I want to be Syrian – I want to go home

One of the most tragic aspects of the conflict is the effect it has had on young people.

Penny Sims/British Red Cross
Penny Sims/British Red CrossPenny Sims/BRCPenny Sims/BRC

Penny Sims/British Red Cross

Kettermaya settlement, Lebanon - 2 children

One of the most tragic aspects of the conflict is the effect it has had on young people. Children have had their lives irrevocably changed; they have suffered physical injuries, lost friends and family, and for many there will be lasting psychological effects. Even young children have found themselves taking on huge responsibilities after family members have died.

In an informal settlement in Kettermaya, Lebanon, there are many children who have escaped from Syria with relatives or neighbours. They have seen things that no child should see.

Hamid, aged 11, from Aleppo, said: “Before, in Syria, I had friends and I had a normal life and everything was going fine.

“When the conflict started, things could get wild and crazy in my neighbourhood and sometimes we had to stay home. Sometimes the only way to get around was to run, and you were scared you could die at any second. My mother was scared for me when I went out. Sometimes I would

go out to get food for the family. Mostly my uncles would go, but if they couldn’t I would take it on and do it. Where I was living, there was shooting not every day, but more like every other day, so we knew the right timing of when to go.

“Sometimes I could go to school, but not often. The last time was maybe a year ago, when I was ten. We would go sometimes, but sometimes it was too dangerous. Now I don’t want to go to school, I want to work to send money to help my grandmother. My grandmother is back in Syria and she is taking care of my cousins. They are my aunt’s children - she asked my grandmother to look after them because she couldn’t anymore. I make money working with my uncle, breaking rocks, cleaning people’s gardens. There is a nice Lebanese lady, she gives my family food and helps us out. If I tidy her garden she gives me a bit of money.

“Over there in Syria, three years ago when I was eight, life was different. Everything was there. You could go out with friends, go to the movies. But here you can’t do anything at all. My friends are gone. Some of them died. Some of them went to other countries. Some of them are still in Syria, but I don’t get any news about them.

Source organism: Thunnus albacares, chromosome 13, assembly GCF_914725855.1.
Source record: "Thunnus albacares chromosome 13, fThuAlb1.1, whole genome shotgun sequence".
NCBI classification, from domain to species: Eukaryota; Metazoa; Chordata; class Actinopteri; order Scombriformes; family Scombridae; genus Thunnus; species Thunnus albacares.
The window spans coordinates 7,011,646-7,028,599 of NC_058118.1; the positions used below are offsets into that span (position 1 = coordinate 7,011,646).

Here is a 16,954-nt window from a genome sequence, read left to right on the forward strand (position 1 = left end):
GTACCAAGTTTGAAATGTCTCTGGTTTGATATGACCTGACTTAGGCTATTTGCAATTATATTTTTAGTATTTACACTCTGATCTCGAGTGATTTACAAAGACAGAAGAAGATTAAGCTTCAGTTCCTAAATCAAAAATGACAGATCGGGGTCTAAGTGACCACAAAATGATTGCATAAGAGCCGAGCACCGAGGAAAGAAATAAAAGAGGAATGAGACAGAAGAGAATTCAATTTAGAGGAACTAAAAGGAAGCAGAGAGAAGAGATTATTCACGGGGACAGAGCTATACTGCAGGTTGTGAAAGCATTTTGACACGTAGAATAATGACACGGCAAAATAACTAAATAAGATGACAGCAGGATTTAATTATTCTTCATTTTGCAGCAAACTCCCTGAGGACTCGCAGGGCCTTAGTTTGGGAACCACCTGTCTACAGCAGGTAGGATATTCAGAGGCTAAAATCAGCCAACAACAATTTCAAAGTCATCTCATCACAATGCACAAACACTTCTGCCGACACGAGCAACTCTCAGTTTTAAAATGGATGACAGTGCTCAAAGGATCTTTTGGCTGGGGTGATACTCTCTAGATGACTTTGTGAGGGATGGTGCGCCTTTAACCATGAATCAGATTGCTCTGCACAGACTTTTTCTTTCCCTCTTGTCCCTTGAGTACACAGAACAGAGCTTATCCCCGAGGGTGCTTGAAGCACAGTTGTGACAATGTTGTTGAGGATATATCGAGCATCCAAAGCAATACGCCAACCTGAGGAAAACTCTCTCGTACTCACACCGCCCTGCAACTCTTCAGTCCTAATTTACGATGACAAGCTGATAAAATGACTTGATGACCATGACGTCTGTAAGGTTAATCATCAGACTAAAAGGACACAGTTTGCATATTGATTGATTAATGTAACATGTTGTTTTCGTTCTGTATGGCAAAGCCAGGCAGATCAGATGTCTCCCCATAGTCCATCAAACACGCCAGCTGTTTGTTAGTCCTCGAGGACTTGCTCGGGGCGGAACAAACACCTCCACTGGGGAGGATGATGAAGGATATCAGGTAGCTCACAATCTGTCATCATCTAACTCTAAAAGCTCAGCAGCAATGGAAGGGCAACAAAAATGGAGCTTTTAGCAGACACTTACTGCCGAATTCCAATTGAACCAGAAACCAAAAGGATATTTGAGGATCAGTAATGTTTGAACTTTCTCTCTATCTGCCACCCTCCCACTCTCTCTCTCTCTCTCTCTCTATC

“I miss my parents the most out of everything. In the future, I want to build a family of my own and be comfortable. And I want to be Syrian – I want to go home.”


Sefedine, aged eight, from Al Moadamiya, likes Tom and Jerry, and one of his favourite things was playing with his dad and his brothers. He has been at the informal camp in Lebanon for three months, after being brought there by his neighbours and his mother. The tragic commonality that binds them is that they all escaped a deadly attack by chance.

For Sefedine, his lucky escape doesn’t sound so lucky - he was shot in the leg. He now bears deep scars just under his left knee, reaching around his shin. When he was hit, his mother took him straight to the hospital. One hour later, a deadly chemical attack hit their neighbourhood and Sefedine’s family was killed. Only he and his mother survived.

His neighbour Abu woke suddenly that morning with a strong feeling that he should leave. “I was sleeping, I woke up and said, ‘Let’s go. Now. Let’s get up and go.’ My family kept asking me why, but I didn’t have a reason, I just had a strong feeling and made everyone leave.” Just

thirty minutes later a bomb hit their house, exactly in the place where they would have sat that day to have lunch. The family are still incredulous as to their survival. They showed me Abu’s mobile - the tiny screen was still damaged from the force of the bomb, even though they were away from the house. Though it is cracked and disintegrating, the phone still works.

When Abu and his family found out that Sefedine and his mother had also escaped the attack, the neighbours came together to find a way to leave and get to a safe haven. Having his neighbours with him has been a big help to Sefedine, who desperately misses his life before, especially his dad and brothers.

The families living in this informal settlement are from many different places across Syria, but together they have formed their own, new community. They are receiving support from the Lebanese Red Cross, who provide practical support including food, hygiene kits, blankets and heaters.

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